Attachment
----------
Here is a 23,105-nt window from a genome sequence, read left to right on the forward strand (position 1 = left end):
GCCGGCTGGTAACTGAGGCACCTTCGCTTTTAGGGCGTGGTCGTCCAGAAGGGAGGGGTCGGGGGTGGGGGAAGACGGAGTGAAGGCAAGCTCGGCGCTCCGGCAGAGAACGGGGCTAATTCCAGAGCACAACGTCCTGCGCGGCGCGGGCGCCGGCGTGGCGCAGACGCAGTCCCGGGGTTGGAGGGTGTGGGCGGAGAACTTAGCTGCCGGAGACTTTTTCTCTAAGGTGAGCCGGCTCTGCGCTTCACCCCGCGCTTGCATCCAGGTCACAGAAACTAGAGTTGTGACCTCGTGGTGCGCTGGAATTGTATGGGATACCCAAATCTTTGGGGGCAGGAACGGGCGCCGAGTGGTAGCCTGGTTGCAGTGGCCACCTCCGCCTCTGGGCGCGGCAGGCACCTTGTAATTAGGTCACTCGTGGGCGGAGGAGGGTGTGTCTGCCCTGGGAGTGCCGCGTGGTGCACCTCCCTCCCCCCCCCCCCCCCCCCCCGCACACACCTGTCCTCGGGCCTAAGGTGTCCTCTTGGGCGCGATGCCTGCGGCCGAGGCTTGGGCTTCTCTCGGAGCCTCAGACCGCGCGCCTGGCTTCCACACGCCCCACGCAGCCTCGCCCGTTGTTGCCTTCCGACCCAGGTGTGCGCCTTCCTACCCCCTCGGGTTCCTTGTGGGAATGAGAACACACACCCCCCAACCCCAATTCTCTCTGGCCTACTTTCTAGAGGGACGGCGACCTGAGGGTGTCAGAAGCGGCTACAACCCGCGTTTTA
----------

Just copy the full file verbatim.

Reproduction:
Here is a 23,105-nt window from a genome sequence, read left to right on the forward strand (position 1 = left end):
GCCGGCTGGTAACTGAGGCACCTTCGCTTTTAGGGCGTGGTCGTCCAGAAGGGAGGGGTCGGGGGTGGGGGAAGACGGAGTGAAGGCAAGCTCGGCGCTCCGGCAGAGAACGGGGCTAATTCCAGAGCACAACGTCCTGCGCGGCGCGGGCGCCGGCGTGGCGCAGACGCAGTCCCGGGGTTGGAGGGTGTGGGCGGAGAACTTAGCTGCCGGAGACTTTTTCTCTAAGGTGAGCCGGCTCTGCGCTTCACCCCGCGCTTGCATCCAGGTCACAGAAACTAGAGTTGTGACCTCGTGGTGCGCTGGAATTGTATGGGATACCCAAATCTTTGGGGGCAGGAACGGGCGCCGAGTGGTAGCCTGGTTGCAGTGGCCACCTCCGCCTCTGGGCGCGGCAGGCACCTTGTAATTAGGTCACTCGTGGGCGGAGGAGGGTGTGTCTGCCCTGGGAGTGCCGCGTGGTGCACCTCCCTCCCCCCCCCCCCCCCCCCCCGCACACACCTGTCCTCGGGCCTAAGGTGTCCTCTTGGGCGCGATGCCTGCGGCCGAGGCTTGGGCTTCTCTCGGAGCCTCAGACCGCGCGCCTGGCTTCCACACGCCCCACGCAGCCTCGCCCGTTGTTGCCTTCCGACCCAGGTGTGCGCCTTCCTACCCCCTCGGGTTCCTTGTGGGAATGAGAACACACACCCCCCAACCCCAATTCTCTCTGGCCTACTTTCTAGAGGGACGGCGACCTGAGGGTGTCAGAAGCGGCTACAACCCGCGTTTTA